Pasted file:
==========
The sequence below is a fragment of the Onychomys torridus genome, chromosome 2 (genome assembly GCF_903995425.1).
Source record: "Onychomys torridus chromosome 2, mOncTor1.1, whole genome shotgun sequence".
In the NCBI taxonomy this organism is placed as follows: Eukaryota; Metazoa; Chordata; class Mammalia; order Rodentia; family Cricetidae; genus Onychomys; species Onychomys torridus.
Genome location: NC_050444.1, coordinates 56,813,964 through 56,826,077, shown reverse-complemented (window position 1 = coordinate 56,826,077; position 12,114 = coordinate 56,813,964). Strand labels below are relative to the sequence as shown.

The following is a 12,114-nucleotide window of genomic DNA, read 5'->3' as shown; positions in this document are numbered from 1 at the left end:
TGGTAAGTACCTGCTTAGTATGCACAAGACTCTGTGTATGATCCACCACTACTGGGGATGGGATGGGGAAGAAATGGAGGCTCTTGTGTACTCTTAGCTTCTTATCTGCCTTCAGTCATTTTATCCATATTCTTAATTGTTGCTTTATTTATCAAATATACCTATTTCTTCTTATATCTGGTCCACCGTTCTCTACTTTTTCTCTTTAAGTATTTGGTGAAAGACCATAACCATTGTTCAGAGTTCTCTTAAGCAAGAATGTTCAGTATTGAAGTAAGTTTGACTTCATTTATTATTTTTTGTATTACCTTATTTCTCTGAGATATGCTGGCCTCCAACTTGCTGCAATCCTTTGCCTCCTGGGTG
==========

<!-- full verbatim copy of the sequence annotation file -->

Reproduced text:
The sequence below is a fragment of the Onychomys torridus genome, chromosome 2 (genome assembly GCF_903995425.1).
Source record: "Onychomys torridus chromosome 2, mOncTor1.1, whole genome shotgun sequence".
In the NCBI taxonomy this organism is placed as follows: Eukaryota; Metazoa; Chordata; class Mammalia; order Rodentia; family Cricetidae; genus Onychomys; species Onychomys torridus.
Genome location: NC_050444.1, coordinates 56,813,964 through 56,826,077, shown reverse-complemented (window position 1 = coordinate 56,826,077; position 12,114 = coordinate 56,813,964). Strand labels below are relative to the sequence as shown.

The following is a 12,114-nucleotide window of genomic DNA, read 5'->3' as shown; positions in this document are numbered from 1 at the left end:
TGGTAAGTACCTGCTTAGTATGCACAAGACTCTGTGTATGATCCACCACTACTGGGGATGGGATGGGGAAGAAATGGAGGCTCTTGTGTACTCTTAGCTTCTTATCTGCCTTCAGTCATTTTATCCATATTCTTAATTGTTGCTTTATTTATCAAATATACCTATTTCTTCTTATATCTGGTCCACCGTTCTCTACTTTTTCTCTTTAAGTATTTGGTGAAAGACCATAACCATTGTTCAGAGTTCTCTTAAGCAAGAATGTTCAGTATTGAAGTAAGTTTGACTTCATTTATTATTTTTTGTATTACCTTATTTCTCTGAGATATGCTGGCCTCCAACTTGCTGCAATCCTTTGCCTCCTGGGTG